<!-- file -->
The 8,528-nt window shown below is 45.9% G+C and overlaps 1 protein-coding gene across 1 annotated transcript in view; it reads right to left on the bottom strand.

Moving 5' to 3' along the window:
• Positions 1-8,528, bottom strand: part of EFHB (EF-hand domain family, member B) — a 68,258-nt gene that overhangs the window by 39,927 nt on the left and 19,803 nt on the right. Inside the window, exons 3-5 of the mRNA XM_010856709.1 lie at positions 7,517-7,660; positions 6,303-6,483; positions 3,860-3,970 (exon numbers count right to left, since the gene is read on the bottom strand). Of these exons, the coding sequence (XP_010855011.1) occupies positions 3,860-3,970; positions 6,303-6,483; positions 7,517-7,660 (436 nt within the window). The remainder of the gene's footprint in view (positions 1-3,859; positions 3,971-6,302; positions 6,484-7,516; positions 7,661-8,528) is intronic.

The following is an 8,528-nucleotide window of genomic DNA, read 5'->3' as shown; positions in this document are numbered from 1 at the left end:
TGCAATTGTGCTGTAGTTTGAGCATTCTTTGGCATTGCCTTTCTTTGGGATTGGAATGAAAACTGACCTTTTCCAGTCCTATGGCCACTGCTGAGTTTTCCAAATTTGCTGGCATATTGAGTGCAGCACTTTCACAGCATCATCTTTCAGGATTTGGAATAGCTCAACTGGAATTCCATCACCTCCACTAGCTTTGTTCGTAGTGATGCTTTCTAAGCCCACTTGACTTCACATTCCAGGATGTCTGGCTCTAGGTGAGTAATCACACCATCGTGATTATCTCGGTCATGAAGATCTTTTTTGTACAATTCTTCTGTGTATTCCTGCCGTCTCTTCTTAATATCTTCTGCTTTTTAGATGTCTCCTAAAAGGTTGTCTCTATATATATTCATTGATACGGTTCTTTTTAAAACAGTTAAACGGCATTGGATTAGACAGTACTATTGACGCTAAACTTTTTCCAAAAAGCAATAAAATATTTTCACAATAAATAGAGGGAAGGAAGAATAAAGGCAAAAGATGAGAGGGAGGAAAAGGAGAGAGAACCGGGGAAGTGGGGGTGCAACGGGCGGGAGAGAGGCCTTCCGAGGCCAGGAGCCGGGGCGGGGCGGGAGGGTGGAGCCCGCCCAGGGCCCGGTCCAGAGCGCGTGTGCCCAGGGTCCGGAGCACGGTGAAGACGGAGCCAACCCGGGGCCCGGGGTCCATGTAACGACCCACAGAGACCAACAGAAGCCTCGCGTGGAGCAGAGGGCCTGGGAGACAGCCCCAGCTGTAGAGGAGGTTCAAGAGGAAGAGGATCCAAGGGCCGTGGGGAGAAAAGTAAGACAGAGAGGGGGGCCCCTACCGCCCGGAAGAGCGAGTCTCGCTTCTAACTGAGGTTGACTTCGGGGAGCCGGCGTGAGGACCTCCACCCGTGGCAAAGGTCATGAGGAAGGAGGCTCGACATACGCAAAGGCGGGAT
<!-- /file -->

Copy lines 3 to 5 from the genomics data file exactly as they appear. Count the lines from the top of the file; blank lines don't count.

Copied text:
• Positions 1-8,528, bottom strand: part of EFHB (EF-hand domain family, member B) — a 68,258-nt gene that overhangs the window by 39,927 nt on the left and 19,803 nt on the right. Inside the window, exons 3-5 of the mRNA XM_010856709.1 lie at positions 7,517-7,660; positions 6,303-6,483; positions 3,860-3,970 (exon numbers count right to left, since the gene is read on the bottom strand). Of these exons, the coding sequence (XP_010855011.1) occupies positions 3,860-3,970; positions 6,303-6,483; positions 7,517-7,660 (436 nt within the window). The remainder of the gene's footprint in view (positions 1-3,859; positions 3,971-6,302; positions 6,484-7,516; positions 7,661-8,528) is intronic.

The following is an 8,528-nucleotide window of genomic DNA, read 5'->3' as shown; positions in this document are numbered from 1 at the left end:
TGCAATTGTGCTGTAGTTTGAGCATTCTTTGGCATTGCCTTTCTTTGGGATTGGAATGAAAACTGACCTTTTCCAGTCCTATGGCCACTGCTGAGTTTTCCAAATTTGCTGGCATATTGAGTGCAGCACTTTCACAGCATCATCTTTCAGGATTTGGAATAGCTCAACTGGAATTCCATCACCTCCACTAGCTTTGTTCGTAGTGATGCTTTCTAAGCCCACTTGACTTCACATTCCAGGATGTCTGGCTCTAGGTGAGTAATCACACCATCGTGATTATCTCGGTCATGAAGATCTTTTTTGTACAATTCTTCTGTGTATTCCTGCCGTCTCTTCTTAATATCTTCTGCTTTTTAGATGTCTCCTAAAAGGTTGTCTCTATATATATTCATTGATACGGTTCTTTTTAAAACAGTTAAACGGCATTGGATTAGACAGTACTATTGACGCTAAACTTTTTCCAAAAAGCAATAAAATATTTTCACAATAAATAGAGGGAAGGAAGAATAAAGGCAAAAGATGAGAGGGAGGAAAAGGAGAGAGAACCGGGGAAGTGGGGGTGCAACGGGCGGGAGAGAGGCCTTCCGAGGCCAGGAGCCGGGGCGGGGCGGGAGGGTGGAGCCCGCCCAGGGCCCGGTCCAGAGCGCGTGTGCCCAGGGTCCGGAGCACGGTGAAGACGGAGCCAACCCGGGGCCCGGGGTCCATGTAACGACCCACAGAGACCAACAGAAGCCTCGCGTGGAGCAGAGGGCCTGGGAGACAGCCCCAGCTGTAGAGGAGGTTCAAGAGGAAGAGGATCCAAGGGCCGTGGGGAGAAAAGTAAGACAGAGAGGGGGGCCCCTACCGCCCGGAAGAGCGAGTCTCGCTTCTAACTGAGGTTGACTTCGGGGAGCCGGCGTGAGGACCTCCACCCGTGGCAAAGGTCATGAGGAAGGAGGCTCGACATACGCAAAGGCGGGAT